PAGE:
Joe the Plumber: Pay no taxes, get no voice

Joe the Plumber, friend of American taxpayers, has taken a beating over the last couple of days for daring to ask Barack Obama a question many of us would like to ask. He wanted to know how Obama's tax increases on "the wealthy" might affect him if he buys a plumbing business. How dare he ask such a question when he is behind on his taxes, has no plumbing license, and might not even be able to afford to buy this plumbing business!

Joe never claimed to be anything other than a taxpayer with a question. Yet he's been "vetted" by the media and details of his divorce and income tax situation have been blasted all over the Internet. I'm not saying there's necessarily anything wrong with people looking at these public records and discussing them, yet you have to feel sorry for the guy who really didn't ask to be put under a microscope like this. He just wanted to ask a simple question about taxes.

But it got me thinking... The implication from a number of media outlets and bloggers is that since Joe is delinquent on his taxes, he shouldn't be asking Barack Obama a question. I don't know that anyone's been so crude as to actually come out and say that, but I think the harsh criticism of Joe has made it pretty clear that many people think he should shut his mouth.


Maybe this isn't such a horrible idea, though. Maybe those who don't pay taxes shouldn't have a voice in this election process. Maybe they shouldn't have a say in anything regarding our government. After all, if they're not paying taxes, they don't have a vested interest in the success of the country as a whole. Those who don't pay income taxes really should be regarded as drains on our government, society, and economy. If they're not paying taxes, they're taking a lot of government services for free.

Who would that affect? Fifty percent of American households would no longer have a voice, because that's how many pay no federal income taxes. That bears repeating... Half of American households pay no income taxes and therefore have no "skin in the game."

Raise taxes on the rich? Sounds great to them. That just decreases the chance that they'll ever have to pay income taxes. Why should those people even have a say in our government when they're not participating in a financial sense? That would be like one of my friends telling me how to budget and spend my own money, when she has no stake in anything that's done. Why shouldn't she tell me to spend all my money at her clothing store? It doesn't hurt her if I have no money left to pay my real bills.

Now I'm not seriously suggesting that those who don't pay income taxes shouldn't be able to vote or participate in our government. But I raise this issue to point out what a slippery slope it becomes when the media and bloggers suggest that Joe the Plumber doesn't have a right to ask a question of Barack Obama because he's behind on his taxes. Those same media outlets and bloggers would be screaming bloody murder if the 50% of households who pay no income taxes were told to shut their mouths. So let's cut Joe some slack. He's just a citizen who wants to know a little bit more about Barack Obama's tax plan.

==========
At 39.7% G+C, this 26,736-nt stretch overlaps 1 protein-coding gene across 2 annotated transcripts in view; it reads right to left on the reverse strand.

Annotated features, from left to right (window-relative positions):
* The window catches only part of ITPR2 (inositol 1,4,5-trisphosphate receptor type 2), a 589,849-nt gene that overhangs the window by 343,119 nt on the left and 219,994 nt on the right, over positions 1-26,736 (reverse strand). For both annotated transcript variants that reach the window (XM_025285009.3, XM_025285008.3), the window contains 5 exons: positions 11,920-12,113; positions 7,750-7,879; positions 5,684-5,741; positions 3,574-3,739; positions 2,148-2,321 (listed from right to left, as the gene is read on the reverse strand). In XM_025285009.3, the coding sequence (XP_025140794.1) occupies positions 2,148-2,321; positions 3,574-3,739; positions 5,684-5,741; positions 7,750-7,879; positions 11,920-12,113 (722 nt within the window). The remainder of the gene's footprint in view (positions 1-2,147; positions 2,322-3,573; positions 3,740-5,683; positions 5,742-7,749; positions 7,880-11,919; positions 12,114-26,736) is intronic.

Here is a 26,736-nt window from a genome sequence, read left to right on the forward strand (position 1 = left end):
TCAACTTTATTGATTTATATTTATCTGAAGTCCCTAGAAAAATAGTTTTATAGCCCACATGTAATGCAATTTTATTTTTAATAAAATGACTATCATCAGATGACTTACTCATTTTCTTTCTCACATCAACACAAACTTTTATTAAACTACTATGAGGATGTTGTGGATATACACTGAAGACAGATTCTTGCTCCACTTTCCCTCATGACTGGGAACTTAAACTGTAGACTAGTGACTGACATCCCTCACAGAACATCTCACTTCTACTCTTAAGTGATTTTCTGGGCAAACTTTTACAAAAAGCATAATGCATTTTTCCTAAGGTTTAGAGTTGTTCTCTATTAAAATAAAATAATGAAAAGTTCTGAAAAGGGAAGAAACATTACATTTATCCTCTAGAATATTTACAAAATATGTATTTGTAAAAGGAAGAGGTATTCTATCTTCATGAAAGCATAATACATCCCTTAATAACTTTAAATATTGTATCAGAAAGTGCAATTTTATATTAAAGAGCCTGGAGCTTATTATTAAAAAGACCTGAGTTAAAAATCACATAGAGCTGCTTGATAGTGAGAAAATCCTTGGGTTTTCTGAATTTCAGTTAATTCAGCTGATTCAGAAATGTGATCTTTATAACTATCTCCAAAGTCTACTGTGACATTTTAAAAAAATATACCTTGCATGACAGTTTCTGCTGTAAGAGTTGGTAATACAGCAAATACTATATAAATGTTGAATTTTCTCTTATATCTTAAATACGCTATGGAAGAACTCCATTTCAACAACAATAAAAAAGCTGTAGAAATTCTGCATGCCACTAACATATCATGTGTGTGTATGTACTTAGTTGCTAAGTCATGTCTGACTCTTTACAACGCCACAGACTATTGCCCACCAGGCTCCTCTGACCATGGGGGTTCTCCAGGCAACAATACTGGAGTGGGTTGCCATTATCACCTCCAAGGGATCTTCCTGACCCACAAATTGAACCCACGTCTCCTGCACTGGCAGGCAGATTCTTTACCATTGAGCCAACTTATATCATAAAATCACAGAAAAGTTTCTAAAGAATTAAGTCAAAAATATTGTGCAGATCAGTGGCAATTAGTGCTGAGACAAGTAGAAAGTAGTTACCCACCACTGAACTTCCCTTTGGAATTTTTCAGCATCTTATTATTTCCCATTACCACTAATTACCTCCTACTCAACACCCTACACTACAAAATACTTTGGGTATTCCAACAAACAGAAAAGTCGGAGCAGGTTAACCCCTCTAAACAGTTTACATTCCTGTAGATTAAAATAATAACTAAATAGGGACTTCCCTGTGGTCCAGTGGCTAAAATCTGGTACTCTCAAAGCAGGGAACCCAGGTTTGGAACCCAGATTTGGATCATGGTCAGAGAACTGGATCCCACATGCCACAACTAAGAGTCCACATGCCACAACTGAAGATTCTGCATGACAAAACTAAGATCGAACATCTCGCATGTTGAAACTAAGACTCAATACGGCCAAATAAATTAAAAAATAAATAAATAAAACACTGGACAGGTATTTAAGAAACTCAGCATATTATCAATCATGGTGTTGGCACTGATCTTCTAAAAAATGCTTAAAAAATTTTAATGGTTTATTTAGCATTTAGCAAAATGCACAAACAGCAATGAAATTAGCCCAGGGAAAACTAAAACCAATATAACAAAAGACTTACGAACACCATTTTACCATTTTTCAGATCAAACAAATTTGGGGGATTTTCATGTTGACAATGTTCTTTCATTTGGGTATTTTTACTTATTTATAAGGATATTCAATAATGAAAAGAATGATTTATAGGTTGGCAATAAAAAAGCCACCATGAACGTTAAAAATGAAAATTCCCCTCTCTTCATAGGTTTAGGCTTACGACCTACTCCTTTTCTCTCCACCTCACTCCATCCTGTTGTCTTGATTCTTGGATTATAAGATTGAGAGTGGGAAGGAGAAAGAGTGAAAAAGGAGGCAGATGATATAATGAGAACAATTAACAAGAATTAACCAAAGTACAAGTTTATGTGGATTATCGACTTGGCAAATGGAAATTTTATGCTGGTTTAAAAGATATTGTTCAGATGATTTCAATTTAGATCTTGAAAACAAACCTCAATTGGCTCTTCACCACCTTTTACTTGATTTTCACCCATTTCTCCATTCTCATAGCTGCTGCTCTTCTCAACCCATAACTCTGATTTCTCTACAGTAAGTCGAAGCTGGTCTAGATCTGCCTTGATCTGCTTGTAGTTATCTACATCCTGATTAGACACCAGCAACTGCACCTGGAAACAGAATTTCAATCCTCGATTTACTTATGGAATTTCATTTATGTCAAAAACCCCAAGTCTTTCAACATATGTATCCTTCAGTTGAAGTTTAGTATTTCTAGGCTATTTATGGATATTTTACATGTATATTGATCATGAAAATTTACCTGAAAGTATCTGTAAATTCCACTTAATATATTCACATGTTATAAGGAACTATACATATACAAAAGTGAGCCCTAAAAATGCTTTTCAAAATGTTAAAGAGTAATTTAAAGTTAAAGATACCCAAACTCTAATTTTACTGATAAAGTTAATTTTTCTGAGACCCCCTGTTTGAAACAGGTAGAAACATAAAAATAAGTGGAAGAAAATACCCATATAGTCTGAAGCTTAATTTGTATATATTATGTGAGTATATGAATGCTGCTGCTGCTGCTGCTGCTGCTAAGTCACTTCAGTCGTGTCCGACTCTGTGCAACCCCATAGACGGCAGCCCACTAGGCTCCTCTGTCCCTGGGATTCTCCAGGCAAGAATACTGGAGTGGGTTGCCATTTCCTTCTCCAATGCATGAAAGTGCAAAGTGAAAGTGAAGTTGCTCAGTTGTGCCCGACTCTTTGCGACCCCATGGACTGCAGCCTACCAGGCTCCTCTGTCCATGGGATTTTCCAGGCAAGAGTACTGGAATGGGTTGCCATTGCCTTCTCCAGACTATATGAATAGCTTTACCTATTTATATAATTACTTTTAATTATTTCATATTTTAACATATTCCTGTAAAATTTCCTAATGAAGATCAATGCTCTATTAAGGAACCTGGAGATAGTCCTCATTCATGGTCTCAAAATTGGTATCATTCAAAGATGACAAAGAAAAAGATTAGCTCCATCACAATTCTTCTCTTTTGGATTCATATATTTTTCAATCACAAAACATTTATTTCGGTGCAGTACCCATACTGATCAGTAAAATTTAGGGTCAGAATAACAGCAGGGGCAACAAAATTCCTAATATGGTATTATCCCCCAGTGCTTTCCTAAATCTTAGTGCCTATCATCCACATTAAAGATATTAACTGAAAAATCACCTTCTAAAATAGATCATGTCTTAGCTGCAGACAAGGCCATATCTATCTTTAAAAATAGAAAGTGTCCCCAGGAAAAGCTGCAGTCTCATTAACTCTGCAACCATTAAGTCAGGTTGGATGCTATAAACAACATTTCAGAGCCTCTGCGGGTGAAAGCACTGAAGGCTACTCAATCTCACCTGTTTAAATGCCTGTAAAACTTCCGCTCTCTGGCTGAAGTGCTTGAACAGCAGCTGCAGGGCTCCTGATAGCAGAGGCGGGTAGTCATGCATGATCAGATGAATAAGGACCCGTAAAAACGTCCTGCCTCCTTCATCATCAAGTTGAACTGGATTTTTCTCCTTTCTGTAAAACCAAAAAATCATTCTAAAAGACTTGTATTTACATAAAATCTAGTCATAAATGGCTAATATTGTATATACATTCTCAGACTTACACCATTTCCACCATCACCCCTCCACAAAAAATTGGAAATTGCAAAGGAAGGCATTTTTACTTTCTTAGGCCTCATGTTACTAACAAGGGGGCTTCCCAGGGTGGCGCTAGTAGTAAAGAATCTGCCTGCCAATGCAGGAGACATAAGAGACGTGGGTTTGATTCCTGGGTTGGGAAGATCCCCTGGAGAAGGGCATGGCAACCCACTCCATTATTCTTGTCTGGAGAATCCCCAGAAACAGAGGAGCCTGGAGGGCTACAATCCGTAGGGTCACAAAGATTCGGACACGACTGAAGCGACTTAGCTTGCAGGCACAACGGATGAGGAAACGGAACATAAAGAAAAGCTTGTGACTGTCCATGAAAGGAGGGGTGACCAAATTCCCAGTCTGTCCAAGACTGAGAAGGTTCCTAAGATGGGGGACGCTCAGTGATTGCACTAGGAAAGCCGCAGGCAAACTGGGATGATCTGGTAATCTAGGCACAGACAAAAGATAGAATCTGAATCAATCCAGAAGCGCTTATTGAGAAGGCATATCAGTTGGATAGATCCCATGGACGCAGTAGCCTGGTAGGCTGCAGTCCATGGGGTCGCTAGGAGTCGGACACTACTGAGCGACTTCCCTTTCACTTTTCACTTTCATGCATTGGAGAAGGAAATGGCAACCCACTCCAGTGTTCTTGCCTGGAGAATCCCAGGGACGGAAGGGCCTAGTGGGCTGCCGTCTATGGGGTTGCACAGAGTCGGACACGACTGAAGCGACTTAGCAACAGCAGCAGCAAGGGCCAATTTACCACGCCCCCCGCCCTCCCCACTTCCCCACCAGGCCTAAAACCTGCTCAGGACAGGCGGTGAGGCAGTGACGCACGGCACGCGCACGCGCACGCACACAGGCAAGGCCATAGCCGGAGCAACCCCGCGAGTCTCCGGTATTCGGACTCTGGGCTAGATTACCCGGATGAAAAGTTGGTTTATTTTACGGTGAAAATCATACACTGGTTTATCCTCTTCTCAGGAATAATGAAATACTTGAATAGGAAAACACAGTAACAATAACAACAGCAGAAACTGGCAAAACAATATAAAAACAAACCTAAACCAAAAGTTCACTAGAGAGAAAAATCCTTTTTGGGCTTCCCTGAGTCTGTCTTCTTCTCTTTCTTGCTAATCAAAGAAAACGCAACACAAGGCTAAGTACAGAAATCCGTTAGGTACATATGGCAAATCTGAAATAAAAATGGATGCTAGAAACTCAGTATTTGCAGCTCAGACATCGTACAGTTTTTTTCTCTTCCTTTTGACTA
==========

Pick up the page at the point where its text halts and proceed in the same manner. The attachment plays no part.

Tracy L. Coenen, CPA, MBA, CFE performs fraud examinations and financial investigations for her company Sequence Inc. Forensic Accounting, and is the author of Essentials of Corporate Fraud.

A Tax Filing Factsheet for eBay Sellers

You can find almost anything for sale on eBay, from a piece of fine art to clippings of Justin Bieber’s hair. So it's no surprise that the IRS doesn't view all sellers alike in the online marketplace. You may not have to pay tax at all if you are essentially hosting an online garage sale, but if you run your eBay account more like a business, you should be reporting your sales to the IRS.

Read More

Brought to you by TurboTax.com

Video: The Alternative Minimum Tax (AMT) Explained

Originally created to make sure the wealthy paid taxes even after using tax breaks and loopholes, the Alternative Minimum Tax (AMT) has never been updated and continues to impact middle class Americans more and more each year as a result of inflation. To compensate for inflation, the AMT now includes an exemption amount. This exemption is indexed for inflation so it changes every year.

Read More

Brought to you by TurboTax.com

Should You and Your Spouse File Taxes Jointly or Separately?

Married couples have the option to file jointly or separately on their federal income tax returns. The IRS strongly encourages most couples to file joint tax returns by extending several tax breaks to those who file together. In the vast majority of cases, it's best for married couples to file jointly, but there may be a few instances when it's better to submit separate returns.

Read More

Brought to you by TurboTax.com

Tax Tips for New College Graduates

Before you climb that first rung of the career ladder, there are some basic rules to understand about income taxes. Think of it as Taxes 101.

Read More

Brought to you by TurboTax.com
Read Full Story